Saturday, November 10th, students and families around IU gathered at the Mathers Museum of World Cultures to learn about the Siamese festival, Loy Krathong, celebrated annually throughout the Kingdom of Thailand. The name of the festival literally means “to float a basket” and refers to the floating baskets that are traditionally released on the night of the festival. In accordance with this tradition, participants were invited to create their own floating basket under the instruction of Thai Langauge Instructor, Wannasin Yaowalee.
Although the baskets are traditionally woven from fresh flowers and banana leaves, participants in Saturday’s event used colorful squares of paper to construct a simple lotus flower. The end design (equipped with a small LED light in place of the traditional candle) was meant to capture the essence of the festival’s tradition while still being accessible to the small children and families present. “In Thailand, I can use the leaves from the banana trees around my hometown,” explains Wannasin, “but it was a little difficult to find banana leaves in Indiana so today we are using paper instead”.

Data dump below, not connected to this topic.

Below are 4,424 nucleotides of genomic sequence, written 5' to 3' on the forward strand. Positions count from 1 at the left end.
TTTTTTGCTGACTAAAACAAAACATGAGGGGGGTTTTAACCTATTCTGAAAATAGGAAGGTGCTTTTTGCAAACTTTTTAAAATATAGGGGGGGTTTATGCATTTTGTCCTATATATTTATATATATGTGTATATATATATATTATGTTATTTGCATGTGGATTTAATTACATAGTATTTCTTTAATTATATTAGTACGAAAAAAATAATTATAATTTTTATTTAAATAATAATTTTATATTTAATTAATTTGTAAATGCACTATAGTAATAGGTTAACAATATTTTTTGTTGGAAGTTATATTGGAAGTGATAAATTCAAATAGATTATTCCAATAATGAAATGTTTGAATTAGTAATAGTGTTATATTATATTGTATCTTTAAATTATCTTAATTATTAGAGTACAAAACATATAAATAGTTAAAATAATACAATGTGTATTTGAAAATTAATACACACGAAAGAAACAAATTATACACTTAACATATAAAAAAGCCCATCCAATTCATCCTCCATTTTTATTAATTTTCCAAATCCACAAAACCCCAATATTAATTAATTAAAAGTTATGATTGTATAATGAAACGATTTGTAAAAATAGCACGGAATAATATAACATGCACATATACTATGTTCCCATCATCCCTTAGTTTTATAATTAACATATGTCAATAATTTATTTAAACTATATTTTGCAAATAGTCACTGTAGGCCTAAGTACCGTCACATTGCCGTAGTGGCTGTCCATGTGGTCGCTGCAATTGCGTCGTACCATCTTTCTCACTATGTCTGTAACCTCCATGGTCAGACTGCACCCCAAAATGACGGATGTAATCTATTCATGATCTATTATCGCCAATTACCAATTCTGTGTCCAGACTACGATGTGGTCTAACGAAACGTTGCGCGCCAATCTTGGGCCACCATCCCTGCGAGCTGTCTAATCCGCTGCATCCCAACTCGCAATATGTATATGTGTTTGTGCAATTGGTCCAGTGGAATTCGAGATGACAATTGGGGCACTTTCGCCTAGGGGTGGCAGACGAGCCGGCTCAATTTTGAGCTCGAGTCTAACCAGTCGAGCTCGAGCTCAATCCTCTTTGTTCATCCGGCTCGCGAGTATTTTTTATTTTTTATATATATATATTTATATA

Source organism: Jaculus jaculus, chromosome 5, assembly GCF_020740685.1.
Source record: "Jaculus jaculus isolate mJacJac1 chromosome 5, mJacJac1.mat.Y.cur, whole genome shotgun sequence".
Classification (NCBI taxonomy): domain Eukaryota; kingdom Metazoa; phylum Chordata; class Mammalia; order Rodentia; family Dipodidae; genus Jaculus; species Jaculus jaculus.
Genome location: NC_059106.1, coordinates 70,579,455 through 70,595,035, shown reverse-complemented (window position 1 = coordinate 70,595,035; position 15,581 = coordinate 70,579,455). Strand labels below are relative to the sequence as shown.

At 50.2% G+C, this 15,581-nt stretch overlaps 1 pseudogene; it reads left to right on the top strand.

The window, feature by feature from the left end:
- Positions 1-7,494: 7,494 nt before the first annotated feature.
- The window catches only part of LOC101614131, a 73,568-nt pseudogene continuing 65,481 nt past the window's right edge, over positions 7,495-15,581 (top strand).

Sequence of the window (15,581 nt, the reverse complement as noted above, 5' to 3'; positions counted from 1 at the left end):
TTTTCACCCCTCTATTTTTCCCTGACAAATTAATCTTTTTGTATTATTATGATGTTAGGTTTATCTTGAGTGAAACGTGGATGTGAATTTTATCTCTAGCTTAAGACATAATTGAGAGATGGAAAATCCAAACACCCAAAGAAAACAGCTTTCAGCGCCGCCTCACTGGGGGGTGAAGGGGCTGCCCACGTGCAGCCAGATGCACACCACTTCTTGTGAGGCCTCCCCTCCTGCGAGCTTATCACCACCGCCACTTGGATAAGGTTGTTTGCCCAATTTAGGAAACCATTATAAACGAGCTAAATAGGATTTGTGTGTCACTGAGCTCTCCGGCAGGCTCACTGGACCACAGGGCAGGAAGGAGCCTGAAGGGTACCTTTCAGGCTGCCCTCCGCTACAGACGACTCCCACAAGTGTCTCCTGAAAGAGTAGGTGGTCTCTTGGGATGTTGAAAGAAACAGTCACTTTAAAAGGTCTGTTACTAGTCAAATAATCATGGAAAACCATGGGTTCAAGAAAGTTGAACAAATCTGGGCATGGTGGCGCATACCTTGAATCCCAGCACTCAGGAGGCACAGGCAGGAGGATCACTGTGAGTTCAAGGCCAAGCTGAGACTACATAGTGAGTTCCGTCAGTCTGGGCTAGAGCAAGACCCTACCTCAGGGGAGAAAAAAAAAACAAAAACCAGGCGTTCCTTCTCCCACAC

The lotus flower is a very important symbol in Thailand, where the majority of people practice Buddhism. The flower is frequently presented as an offering to Buddhist statues and temples, accompanied by three incense sticks and a candle. During LoyKrathong, many baskets will imitate this same design in hopes of attracting good fortune.
While the paper design itself was fairly simple, children soon enlisted their parents to help complete the flower that required 12 squares of paper in total. “It’s nice to have an activity where children and parents can work on a project with one another” said Sarah Hatcher, program coordinator for the Mathers Museum, who oversaw Saturday’s event. And as Wannasin observed, “bringing people together is what the festival is all about”.
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